So it seems that rare record collectors just can’t get enough of their Led Zeppelin! Thanks again to all who’ve used the site and left positive feedback, provided corrections and suggestions and even donated the odd photo of their obscure record rarities! Don’t forget the site is constantly evolving and being updated, so please keep coming back and help spread the word!

Many thanks


just come back from a weekend away and happened to call in at Mapledurham water mill…

water mill

but it looks so much more atmospheric if you give it Marcus Keef’s ‘false colour photography’ treatment, like this:

mapledurham false colour

Unfortunately the estate was closed at the time and I couldn’t get to the exact same location as Keef to shoot his album cover shot for Black Sabbath’s debut album. But it’s only about 40 feet away (the other side of the tree hanging down on the left) from where Keef was in early 1970…


Thanks to David from Co. Durham, we now have another label variation (of the second pressing large swirl label) to add to the existing known ones. This new one features slightly different positioning of the text, most notably the track listing for side 2 which features a different alignment for track 3…further to the left than the other labels…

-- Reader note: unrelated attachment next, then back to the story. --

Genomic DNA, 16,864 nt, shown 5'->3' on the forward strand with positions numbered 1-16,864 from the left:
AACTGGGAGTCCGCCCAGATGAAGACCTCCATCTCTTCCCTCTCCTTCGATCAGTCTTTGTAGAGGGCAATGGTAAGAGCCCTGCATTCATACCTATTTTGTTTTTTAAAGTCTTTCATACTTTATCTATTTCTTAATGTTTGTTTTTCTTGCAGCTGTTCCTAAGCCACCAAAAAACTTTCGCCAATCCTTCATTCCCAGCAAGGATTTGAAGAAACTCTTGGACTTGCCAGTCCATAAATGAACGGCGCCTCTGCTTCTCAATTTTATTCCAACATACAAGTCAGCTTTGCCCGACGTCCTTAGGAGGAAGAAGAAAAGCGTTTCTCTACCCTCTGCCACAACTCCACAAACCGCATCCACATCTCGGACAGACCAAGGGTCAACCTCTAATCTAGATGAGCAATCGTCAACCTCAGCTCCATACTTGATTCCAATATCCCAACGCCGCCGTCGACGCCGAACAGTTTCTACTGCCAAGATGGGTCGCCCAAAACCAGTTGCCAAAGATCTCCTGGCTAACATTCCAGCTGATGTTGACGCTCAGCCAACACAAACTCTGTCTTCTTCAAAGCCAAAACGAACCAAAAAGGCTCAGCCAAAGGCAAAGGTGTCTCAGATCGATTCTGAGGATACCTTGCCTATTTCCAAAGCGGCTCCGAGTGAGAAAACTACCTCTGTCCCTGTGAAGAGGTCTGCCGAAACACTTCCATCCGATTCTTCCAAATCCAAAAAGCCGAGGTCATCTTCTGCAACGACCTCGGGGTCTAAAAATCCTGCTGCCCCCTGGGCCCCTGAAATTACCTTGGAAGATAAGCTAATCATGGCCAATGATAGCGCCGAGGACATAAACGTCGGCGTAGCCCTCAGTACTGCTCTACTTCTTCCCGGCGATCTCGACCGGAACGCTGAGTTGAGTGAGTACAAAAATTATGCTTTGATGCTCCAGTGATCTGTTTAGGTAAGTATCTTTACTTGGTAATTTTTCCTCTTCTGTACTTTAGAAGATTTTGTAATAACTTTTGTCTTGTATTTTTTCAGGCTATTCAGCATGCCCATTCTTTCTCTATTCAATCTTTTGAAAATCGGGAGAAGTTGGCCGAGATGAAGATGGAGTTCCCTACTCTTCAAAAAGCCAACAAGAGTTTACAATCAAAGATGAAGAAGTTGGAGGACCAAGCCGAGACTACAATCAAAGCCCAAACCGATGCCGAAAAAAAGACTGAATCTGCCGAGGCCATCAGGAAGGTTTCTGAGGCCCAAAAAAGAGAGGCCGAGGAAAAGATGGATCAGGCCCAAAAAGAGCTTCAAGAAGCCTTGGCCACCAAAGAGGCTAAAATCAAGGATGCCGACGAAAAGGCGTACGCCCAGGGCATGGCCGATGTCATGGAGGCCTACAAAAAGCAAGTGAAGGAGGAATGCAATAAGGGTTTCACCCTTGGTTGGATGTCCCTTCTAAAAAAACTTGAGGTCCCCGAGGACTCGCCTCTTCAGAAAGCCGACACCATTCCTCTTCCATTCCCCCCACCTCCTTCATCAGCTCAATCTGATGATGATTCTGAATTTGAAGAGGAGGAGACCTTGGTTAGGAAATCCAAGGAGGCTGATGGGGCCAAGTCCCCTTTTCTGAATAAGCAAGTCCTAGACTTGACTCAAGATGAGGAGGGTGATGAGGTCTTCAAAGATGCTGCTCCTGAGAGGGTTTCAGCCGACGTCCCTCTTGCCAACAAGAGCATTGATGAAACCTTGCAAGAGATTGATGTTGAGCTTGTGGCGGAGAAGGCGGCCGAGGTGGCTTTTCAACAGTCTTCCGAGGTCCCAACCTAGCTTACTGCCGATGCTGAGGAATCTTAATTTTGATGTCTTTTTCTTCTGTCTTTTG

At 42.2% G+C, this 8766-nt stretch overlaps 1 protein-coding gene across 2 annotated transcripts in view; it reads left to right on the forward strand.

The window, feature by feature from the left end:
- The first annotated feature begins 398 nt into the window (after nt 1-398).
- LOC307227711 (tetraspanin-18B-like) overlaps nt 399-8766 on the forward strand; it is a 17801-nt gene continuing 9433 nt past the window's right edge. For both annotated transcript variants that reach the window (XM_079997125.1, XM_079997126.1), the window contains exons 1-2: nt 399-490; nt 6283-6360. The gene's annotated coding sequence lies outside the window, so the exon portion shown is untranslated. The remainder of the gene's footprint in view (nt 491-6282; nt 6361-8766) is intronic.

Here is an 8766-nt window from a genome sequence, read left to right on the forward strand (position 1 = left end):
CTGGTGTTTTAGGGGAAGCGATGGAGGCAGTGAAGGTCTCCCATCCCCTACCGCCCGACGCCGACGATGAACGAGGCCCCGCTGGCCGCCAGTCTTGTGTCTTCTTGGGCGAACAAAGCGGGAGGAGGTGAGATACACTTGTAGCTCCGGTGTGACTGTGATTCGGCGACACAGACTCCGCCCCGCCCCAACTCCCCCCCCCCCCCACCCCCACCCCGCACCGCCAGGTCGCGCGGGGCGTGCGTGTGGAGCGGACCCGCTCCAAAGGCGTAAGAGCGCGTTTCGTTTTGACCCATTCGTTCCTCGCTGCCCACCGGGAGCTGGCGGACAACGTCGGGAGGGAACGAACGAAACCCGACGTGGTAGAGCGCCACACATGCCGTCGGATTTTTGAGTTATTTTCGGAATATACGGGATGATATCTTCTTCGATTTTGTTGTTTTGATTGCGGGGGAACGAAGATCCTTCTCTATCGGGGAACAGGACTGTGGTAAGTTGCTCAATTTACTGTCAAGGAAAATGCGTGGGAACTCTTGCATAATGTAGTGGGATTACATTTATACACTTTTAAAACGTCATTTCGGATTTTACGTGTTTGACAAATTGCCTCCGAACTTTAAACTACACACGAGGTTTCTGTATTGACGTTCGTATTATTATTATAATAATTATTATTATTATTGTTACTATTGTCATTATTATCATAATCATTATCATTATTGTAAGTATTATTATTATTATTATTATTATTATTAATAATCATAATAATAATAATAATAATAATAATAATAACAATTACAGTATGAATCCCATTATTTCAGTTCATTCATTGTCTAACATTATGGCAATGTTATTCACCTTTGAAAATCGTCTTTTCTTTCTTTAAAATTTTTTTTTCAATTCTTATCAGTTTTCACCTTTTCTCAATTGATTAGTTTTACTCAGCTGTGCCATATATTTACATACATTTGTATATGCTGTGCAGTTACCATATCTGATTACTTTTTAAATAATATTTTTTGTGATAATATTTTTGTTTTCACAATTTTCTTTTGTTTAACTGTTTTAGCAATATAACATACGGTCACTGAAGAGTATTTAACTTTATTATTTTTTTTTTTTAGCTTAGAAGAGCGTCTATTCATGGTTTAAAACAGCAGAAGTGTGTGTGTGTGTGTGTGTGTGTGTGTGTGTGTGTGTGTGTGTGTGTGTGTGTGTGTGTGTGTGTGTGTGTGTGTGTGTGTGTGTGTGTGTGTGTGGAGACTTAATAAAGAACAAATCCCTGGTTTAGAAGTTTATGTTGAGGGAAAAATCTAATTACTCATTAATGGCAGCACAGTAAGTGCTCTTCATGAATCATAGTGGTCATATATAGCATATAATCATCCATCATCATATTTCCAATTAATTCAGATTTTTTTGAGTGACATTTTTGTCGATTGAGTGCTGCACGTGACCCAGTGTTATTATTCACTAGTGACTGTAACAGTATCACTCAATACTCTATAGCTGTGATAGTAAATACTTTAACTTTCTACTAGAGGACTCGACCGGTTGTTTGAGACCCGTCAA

1st pressing with ‘A PHILIPS RECORD PRODUCT’ above




3 versions of the 2nd pressing label above



3rd pressing label above

Black Sabbath were at their peak in 1972, despite their excessive cocaine and alcohol consumption! Their 4th studio album (originally to be called “Snowblind in L.A.” allegedly) was released to mediocre critical acclaim, but the fans bought it in huge numbers none-the-less. Sabbath were however, going through a fairly turbulent time. Despite the successful album sales (“Paranoid” had hit No.1 in the UK album charts 2 years earlier) and the successful worldwide touring, Sabbath had very little financial reserves to show for it (although vast quantities of drugs were being consumed, so most of it probably went up their noses to be fair!).

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Sabbath decided they wanted their own label and more control over the money that went with it. WWA Records was set up (although still manufactured and distributed by Vertigo) to handle the recording of their next album. Relatively short-lived, Sabbath would only release 1 studio album on this label (“Sabbath Bloody Sabbath”) before further legal problems arising over disputes with their former manager Jim Simpson would force Sabbath to effectively curtail all touring and recording commitments for nearly 2 years (“The Writ” on Sabotage in 1975 tells the story of the frustrations etc).

Meanwhile, Vertigo was also going through some changes. The swirl label was dropped in 1973 and replaced with a Roger Dean designed ‘spaceship’ label.